Type and Hierarchy: Part One


Myriad Pro Condensed:

My first choice for “relaxation” was Myriad Pro Condensed. The san serif typeface and condensed nature make the word seem calm, but the font itself seems a bit too rigid for a word like “relaxation”.


Seravek, ExtraLight:

My next choice for “relaxation” was Seravek, ExtraLight. The extremely thin text makes the word seem calm, comforting, and relaxing. The typeface is sans serif and uses very soft curves, which works well for the word.

Snell Roundhand Regular:

My third choice for “relaxation” was Snell Roundhand Regular. This script typeface makes the word seem very elegant. The connections between the letters are very thin, which makes them less obtrusive. Finally, the italic nature of the typeface conveys a sense of comfort. However, the script is probably a bit too formal for the word.

Baskerville Old Face Regular:

My fourth choice for “relaxation” was Baskerville Old Face Regular, the lesser known cousin of Times New Roman. The rigid nature and serifs, however, are very unfitting for the meaning of the word. The formal nature conveyed by these elements makes the word appear as if it belongs in a novel or paper.


Helvetica Bold:

My final choice for “relaxation” was Helvetica Bold. The typeface is san serif, which helps with the word’s meaning, but the very wide and thick nature of the font do not work well. While the font looks appealing, it does not convey a sense of relaxation.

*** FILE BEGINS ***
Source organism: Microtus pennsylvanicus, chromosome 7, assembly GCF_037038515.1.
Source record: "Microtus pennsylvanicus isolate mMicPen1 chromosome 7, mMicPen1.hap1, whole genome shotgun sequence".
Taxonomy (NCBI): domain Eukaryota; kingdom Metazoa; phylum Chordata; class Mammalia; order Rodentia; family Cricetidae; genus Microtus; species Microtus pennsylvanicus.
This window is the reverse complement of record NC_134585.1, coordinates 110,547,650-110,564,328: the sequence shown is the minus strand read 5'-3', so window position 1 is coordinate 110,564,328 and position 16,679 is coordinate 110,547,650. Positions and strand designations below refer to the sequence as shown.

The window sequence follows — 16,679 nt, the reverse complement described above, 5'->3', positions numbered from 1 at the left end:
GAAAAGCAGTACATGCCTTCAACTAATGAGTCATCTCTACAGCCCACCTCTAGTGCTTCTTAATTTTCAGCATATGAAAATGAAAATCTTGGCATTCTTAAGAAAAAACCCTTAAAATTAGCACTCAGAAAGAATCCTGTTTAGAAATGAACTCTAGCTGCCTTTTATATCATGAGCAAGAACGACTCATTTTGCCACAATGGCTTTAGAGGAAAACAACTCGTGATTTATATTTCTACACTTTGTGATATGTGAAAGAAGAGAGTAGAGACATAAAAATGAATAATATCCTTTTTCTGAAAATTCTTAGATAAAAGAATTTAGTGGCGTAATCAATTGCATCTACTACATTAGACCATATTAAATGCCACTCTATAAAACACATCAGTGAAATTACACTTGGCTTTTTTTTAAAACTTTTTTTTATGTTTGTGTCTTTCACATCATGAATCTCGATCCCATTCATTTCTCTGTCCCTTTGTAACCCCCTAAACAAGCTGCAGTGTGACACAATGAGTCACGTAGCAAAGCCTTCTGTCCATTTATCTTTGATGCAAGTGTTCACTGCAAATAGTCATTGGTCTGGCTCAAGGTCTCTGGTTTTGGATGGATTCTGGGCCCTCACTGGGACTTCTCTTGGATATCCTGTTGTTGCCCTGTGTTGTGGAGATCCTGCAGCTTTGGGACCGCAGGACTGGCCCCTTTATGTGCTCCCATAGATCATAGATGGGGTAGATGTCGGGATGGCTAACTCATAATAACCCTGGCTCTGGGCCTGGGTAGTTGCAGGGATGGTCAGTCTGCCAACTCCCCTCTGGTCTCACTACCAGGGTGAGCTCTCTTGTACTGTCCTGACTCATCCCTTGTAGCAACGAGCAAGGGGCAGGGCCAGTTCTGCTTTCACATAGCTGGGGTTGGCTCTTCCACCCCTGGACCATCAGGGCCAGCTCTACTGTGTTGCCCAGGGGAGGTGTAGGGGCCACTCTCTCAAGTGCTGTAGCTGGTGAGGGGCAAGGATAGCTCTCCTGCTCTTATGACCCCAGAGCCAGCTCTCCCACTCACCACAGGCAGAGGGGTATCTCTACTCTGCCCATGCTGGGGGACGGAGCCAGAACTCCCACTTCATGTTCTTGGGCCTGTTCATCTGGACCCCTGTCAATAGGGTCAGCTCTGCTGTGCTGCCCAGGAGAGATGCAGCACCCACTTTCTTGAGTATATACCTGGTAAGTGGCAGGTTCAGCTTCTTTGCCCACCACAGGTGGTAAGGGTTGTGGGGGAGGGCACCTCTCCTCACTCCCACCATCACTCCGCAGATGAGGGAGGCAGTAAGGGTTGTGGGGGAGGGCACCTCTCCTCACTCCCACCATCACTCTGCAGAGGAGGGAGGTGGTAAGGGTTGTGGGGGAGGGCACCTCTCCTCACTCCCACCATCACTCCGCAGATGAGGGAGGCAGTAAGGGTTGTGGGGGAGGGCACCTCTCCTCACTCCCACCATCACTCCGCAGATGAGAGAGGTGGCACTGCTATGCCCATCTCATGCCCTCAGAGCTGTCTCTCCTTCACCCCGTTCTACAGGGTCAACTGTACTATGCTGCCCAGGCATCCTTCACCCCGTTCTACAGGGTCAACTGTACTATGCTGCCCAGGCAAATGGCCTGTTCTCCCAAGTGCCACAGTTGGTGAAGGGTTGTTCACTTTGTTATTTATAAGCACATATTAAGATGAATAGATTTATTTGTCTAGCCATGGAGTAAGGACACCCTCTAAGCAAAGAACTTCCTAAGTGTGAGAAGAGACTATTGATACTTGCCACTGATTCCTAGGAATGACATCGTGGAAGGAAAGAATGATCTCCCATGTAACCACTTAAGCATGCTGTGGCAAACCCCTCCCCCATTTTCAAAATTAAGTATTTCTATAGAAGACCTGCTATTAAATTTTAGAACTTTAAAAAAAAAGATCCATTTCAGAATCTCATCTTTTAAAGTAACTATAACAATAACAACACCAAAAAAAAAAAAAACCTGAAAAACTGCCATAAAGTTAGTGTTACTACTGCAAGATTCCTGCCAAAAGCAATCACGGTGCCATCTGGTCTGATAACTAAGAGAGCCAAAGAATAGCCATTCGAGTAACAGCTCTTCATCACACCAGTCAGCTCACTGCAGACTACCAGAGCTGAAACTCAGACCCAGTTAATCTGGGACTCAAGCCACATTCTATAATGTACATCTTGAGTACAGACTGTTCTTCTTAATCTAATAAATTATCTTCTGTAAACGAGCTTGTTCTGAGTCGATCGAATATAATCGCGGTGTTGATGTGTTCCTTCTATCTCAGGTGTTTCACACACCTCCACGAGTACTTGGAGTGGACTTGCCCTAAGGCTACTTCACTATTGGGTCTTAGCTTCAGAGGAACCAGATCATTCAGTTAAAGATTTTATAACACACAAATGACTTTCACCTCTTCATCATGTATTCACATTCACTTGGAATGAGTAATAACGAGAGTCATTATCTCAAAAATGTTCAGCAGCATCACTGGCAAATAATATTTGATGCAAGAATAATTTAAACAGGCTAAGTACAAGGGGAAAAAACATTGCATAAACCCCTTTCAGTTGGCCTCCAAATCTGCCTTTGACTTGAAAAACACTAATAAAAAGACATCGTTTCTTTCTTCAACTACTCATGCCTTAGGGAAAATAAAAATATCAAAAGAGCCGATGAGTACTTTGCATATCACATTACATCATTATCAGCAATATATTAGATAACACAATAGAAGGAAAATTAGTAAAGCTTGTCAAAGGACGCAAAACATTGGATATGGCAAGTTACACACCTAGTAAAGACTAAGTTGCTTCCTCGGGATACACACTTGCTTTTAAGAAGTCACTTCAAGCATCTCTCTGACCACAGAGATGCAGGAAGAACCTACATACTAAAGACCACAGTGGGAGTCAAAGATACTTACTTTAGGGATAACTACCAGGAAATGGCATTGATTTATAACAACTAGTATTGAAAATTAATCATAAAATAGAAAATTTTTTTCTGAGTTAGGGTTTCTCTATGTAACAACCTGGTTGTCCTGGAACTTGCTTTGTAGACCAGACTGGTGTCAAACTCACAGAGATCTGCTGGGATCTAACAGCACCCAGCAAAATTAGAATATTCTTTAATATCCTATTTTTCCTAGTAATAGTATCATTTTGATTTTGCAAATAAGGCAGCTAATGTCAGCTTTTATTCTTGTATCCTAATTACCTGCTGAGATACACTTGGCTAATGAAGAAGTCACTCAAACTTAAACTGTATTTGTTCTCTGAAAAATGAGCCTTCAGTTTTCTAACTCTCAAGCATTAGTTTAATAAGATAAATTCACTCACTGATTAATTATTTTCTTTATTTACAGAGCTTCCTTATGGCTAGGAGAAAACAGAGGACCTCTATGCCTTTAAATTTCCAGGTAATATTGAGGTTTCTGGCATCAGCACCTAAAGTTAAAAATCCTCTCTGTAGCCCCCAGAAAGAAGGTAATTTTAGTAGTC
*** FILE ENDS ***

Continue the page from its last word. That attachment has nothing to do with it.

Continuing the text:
My favorite choice was Seravek ExtraLight. I think the light, thin, soft nature of the font conveys the meaning of “relaxation” very well. Helvetica Bold was definitely my least favorite choice, as it is too thick and too square. The other three fonts are all pretty similar and I could see each being used in certain situations, depending on the purpose and audience.

Research on Helvetica:

Who? Max Miedinger, Eduard Hoffmann (Swiss designers)

When? 1957

What? Sans-serif

Why? “Released to match a trend of resurgence in turn-of-the-century grotesque typefaces among European designers.” (Wikipedia)
Meant to be neutral, conveying no inherent meaning, and maximizing readability and number of uses.

Uses? Used by tons of companies such as: 3M, American Apparel, GM, Jeep, Motorola, Verizon, and Apple.
Used by the U.S. Government, iOS (until 2015), and Wikipedia.
Used widely in the transportation industry.

Features? Tall x-height, tight spacing. Narrow t and narrow f, square s, and a two-story a with curved apertures.

Exercise Three: Typographic Hierarchy

1. Linespacing:

2. Typographic Weights:

3. Horizontal Shift:

4. Typographic Weight & Linespacing:

5. Typographic Weights & Horizontal Shift:

6. Horizontal Shift & Linespacing:

7. Size & Typographic Weight (with optional Shift and Linespacing):